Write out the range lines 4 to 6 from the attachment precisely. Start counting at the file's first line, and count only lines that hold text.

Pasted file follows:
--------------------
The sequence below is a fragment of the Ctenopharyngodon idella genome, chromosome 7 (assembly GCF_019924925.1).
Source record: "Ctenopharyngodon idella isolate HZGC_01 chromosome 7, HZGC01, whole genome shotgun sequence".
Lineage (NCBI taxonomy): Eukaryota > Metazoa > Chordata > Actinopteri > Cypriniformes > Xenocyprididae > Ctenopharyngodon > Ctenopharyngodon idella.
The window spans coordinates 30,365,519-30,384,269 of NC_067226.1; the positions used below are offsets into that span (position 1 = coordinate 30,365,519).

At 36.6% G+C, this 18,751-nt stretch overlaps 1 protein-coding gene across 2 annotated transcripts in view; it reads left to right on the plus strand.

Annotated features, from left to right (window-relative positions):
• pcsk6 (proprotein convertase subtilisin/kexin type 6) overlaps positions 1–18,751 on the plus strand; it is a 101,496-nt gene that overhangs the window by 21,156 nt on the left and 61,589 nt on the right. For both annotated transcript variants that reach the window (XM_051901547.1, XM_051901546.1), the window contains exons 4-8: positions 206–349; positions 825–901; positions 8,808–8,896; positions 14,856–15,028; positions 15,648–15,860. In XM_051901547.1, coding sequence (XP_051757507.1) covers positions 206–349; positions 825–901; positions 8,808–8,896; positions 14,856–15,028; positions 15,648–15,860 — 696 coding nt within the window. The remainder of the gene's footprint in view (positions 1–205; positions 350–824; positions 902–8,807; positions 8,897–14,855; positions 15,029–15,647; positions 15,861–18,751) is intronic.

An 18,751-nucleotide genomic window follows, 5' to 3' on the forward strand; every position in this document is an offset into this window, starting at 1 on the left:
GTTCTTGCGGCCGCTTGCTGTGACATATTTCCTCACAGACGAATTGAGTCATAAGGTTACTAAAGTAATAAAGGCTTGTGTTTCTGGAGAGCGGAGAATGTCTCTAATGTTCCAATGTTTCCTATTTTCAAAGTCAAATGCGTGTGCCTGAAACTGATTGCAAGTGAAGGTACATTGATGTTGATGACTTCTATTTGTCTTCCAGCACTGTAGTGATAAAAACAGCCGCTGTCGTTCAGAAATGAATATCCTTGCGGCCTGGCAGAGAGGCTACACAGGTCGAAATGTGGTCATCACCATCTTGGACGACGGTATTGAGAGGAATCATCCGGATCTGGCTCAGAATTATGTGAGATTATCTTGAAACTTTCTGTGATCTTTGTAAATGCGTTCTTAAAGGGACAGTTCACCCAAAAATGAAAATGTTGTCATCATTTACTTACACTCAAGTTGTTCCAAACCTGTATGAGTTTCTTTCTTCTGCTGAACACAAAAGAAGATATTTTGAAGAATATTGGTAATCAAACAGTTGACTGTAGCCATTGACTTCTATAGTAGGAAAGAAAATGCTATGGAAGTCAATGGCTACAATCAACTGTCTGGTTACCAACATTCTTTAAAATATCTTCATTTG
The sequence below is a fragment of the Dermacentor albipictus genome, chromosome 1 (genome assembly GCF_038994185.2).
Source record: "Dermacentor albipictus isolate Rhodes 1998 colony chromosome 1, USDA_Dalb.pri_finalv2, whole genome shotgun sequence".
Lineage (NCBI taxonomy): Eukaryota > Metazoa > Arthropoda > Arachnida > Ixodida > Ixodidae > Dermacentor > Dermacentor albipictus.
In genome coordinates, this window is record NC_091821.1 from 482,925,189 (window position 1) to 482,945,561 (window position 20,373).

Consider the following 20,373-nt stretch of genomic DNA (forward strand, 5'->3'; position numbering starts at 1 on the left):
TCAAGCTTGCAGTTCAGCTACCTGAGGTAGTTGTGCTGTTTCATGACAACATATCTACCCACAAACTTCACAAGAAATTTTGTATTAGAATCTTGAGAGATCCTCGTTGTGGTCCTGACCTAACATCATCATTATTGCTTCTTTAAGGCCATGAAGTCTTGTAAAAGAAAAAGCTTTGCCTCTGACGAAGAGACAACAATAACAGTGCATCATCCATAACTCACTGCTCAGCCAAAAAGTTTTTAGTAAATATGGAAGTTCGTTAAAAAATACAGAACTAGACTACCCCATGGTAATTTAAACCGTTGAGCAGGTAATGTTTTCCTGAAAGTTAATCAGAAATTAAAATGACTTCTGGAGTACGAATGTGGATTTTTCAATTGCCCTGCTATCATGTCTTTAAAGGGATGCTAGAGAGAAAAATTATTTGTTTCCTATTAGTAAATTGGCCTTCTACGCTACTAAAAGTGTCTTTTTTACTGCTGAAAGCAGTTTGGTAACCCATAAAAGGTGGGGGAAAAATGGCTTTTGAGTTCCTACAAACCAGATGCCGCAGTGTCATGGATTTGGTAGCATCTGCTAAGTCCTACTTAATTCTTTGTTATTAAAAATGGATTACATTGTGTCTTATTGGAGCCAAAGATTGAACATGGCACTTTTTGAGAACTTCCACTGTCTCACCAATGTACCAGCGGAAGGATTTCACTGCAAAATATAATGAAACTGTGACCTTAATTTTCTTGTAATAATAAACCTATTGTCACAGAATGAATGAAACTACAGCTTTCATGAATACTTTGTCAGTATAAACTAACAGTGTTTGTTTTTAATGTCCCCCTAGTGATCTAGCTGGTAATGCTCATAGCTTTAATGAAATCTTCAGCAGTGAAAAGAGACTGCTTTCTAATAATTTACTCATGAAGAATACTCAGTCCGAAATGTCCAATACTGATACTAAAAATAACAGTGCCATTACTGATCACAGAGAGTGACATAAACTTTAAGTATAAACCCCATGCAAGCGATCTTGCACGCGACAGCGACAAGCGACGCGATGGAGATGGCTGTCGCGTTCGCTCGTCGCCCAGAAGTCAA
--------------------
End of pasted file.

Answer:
The window spans coordinates 30,365,519-30,384,269 of NC_067226.1; the positions used below are offsets into that span (position 1 = coordinate 30,365,519).

At 36.6% G+C, this 18,751-nt stretch overlaps 1 protein-coding gene across 2 annotated transcripts in view; it reads left to right on the plus strand.

Annotated features, from left to right (window-relative positions):